[Video] Canon 5DM3, 5DM2, and Nikon D800 Low-Light Video Test

Who's got who beat is a big deal for those who are debating where to put their next $3000 -- and rightly so. So if you're interested in shooting video on any of the newest and hotly debated DSLRs out there, check out this low-light, high-ISO video test. The winner is crystal clear -- literally.

SPOILER ALERT: So if that 5D Mark III doesn't impress you, I don't know what will.

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DnN Photography's picture

This video proves that I'd rather just keep my 5DII

ColinMcMano's picture

Have a close look at the high ISO's...see how the sharpness seem to drop on the Canons as the ISO is increased and the Nikon stay sharp? That is a clear indication that noise reduction is active on the Canons.

Jon Livingston's picture

Impressive! I so want a 5DM3. But the D800 is impressive in it's own right. Still a hard choice.

Ken Yee's picture

I agree w/ the comments on Vimeo...Looks like the D800 exposed for her face while the 5D exposed for the candle, so it's a flawed comparison already.
That said, the D800 looks good only up to about ISO3200...how high do you really need to shoot in dim conditions (worst you've encountered)?  Is ISO3200 enough like it is for still photography?

I think the Nikon can do better :d
 

Pixyst's picture

While I don't know the parameters for this test, I can only make assumptions. I am amazed at the kinds of conclusions some people here arrive at based on the evidence that appears to have been presented. 

I assume that the illumination of the scene has been kept constant throughout the test (as that is the only condition under which it makes any sense). There would appear to be some discrepancy between both Nikon's and Canon's definition of ISO (at least as it relates to video) if the subtext is to be believed.  

Looking at the images, the Nikon shows enough brightness in the scene to render the colors clearly from ISO 1000, while the Canons need to be at ISO 2500 before we can get equivalent color/brightness. The only logical conclusion is that these two ratings on the respective cameras are equivalent. If ISO 1000 on a Nikon D800 renders a brighter clearer scene than ISO 2500 on a Canon 5D MkIII, does it require an advanced degree in rocket science to figure out which machine is outperforming the other?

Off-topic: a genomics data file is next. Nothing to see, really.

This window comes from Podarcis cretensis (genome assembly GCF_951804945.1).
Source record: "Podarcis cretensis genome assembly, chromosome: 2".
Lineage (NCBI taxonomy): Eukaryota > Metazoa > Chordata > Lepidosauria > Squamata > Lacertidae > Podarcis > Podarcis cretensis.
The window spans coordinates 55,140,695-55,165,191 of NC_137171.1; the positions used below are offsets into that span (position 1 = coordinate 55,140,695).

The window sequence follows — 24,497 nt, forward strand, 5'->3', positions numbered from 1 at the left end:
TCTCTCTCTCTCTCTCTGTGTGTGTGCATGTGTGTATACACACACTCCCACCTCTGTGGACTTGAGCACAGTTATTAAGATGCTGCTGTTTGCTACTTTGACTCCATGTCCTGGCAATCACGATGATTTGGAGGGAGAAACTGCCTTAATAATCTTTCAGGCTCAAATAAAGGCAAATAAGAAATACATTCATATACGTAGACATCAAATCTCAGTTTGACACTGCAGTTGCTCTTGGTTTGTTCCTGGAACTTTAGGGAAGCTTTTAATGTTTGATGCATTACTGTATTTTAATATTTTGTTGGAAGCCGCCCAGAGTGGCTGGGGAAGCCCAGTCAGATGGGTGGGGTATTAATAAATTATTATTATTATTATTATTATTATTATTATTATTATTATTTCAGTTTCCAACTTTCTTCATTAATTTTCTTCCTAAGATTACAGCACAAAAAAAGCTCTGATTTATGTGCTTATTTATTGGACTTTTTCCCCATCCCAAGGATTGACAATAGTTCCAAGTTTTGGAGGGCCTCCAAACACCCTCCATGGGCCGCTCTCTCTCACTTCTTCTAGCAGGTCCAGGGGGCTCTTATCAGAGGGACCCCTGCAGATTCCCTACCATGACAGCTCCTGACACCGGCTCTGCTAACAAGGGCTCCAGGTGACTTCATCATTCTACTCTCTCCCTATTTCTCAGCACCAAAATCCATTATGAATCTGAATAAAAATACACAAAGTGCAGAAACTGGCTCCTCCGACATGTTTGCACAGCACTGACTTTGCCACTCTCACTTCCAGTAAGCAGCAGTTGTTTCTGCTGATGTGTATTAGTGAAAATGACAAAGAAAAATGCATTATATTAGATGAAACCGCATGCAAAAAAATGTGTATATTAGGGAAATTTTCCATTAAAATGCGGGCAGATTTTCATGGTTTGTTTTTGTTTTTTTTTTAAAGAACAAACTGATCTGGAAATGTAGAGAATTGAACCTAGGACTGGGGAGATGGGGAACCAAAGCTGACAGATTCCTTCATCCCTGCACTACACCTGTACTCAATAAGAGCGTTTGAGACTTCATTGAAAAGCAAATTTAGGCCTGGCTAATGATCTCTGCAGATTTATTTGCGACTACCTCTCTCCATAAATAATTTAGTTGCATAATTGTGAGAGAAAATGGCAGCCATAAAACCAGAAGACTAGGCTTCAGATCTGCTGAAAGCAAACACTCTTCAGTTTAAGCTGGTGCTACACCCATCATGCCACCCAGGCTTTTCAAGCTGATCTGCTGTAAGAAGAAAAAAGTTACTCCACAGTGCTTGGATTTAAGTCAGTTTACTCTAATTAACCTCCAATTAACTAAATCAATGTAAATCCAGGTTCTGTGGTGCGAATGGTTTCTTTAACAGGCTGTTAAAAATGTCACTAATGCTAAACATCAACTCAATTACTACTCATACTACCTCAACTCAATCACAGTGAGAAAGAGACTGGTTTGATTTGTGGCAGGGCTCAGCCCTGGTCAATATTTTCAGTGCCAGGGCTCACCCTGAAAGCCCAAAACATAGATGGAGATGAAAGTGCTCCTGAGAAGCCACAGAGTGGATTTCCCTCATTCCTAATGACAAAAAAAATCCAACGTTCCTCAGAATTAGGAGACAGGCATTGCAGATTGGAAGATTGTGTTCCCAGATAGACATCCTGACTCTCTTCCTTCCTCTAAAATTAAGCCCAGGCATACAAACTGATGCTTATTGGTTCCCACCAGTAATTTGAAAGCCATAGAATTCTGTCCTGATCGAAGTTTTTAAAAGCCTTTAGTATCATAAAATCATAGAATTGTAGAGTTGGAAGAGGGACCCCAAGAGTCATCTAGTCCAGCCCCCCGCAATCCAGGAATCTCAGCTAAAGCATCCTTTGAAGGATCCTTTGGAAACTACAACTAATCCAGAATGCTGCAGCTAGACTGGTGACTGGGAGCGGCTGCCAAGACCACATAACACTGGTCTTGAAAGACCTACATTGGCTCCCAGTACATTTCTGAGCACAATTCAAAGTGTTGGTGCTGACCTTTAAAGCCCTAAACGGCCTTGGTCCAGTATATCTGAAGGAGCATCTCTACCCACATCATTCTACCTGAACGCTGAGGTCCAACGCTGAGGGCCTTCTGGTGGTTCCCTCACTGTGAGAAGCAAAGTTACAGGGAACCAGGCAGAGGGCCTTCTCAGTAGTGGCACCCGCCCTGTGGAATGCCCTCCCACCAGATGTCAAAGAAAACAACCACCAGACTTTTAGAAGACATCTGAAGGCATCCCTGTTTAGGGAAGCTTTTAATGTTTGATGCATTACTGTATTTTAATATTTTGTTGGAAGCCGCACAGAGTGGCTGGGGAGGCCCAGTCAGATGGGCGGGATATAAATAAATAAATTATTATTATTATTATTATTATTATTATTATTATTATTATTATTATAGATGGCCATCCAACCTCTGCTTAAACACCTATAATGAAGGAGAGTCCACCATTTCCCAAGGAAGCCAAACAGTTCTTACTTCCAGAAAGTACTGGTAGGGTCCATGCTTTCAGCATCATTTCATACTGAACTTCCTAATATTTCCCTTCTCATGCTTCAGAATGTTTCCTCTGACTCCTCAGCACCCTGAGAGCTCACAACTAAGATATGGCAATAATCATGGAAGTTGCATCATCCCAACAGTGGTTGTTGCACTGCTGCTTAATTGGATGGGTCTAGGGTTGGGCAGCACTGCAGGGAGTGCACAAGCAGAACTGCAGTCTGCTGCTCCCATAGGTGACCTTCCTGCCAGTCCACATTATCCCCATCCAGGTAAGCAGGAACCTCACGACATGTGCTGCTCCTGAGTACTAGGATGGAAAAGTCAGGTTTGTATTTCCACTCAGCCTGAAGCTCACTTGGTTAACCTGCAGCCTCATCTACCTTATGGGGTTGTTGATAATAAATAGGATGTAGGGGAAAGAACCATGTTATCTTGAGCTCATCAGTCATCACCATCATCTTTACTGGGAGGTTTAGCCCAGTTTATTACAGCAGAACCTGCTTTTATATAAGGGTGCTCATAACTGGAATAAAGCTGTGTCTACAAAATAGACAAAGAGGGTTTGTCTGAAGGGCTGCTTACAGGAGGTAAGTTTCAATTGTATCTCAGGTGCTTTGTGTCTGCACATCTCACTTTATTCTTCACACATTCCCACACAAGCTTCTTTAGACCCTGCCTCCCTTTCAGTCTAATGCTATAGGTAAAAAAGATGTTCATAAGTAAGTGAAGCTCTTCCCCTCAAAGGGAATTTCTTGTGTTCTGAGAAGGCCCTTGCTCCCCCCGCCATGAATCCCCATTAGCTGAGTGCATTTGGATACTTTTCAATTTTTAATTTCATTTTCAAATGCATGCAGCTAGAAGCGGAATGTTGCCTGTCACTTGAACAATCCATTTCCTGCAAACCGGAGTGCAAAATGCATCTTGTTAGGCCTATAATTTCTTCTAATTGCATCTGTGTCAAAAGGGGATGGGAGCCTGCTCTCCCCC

Richard14's picture

Wow...and I thought I was an amateur. What's the goal of such a test? The light sensitivities are obviously not the same. Whatever...

D B's picture

Am I the only one who has an issue with the method of testing here?
Why not expose for a gray card (proper exposure) for all the ISO settings.
In the first few, the picture is so dark that you can't see anything.
On the higher ISO's it's over exposed.

D800 seems incredibly noisy while it seems to be one stop more sensitive than Canon's settings.
And as Patrick mentioned earlier, use Nikon to get the best out of your models!
Canon makes them bored out of their minds! ;)

D B's picture

To be exact, D800 exposure is more or less the proper at ISO 3200.
5D mk2 exposes properly at ISO 5000and Mk3 at ISO 6400.

Dake Liu's picture

All I can see is that the Nikon girl smiles more.

Donald William Gillies's picture

This is a stupid test, according to the Japan Camera Manufacturers Association, ISO is whatever the camera maker says it is, and Nikon's ISO 2500 is similar to Canons ISO 10,000, but the Canon is obviously over-processing the image because it's blurry @ ISO 10,000.

john Doe's picture

This is all  good for demonstrating the tech. But who is going to shoot video Or stills in one candle light. Unless you're a spy, or videoing a candle light vigil with only one candle. In which case the media be there with their food of lights. So this is all a nice display but I will never to shoot anything in "one candle power" light.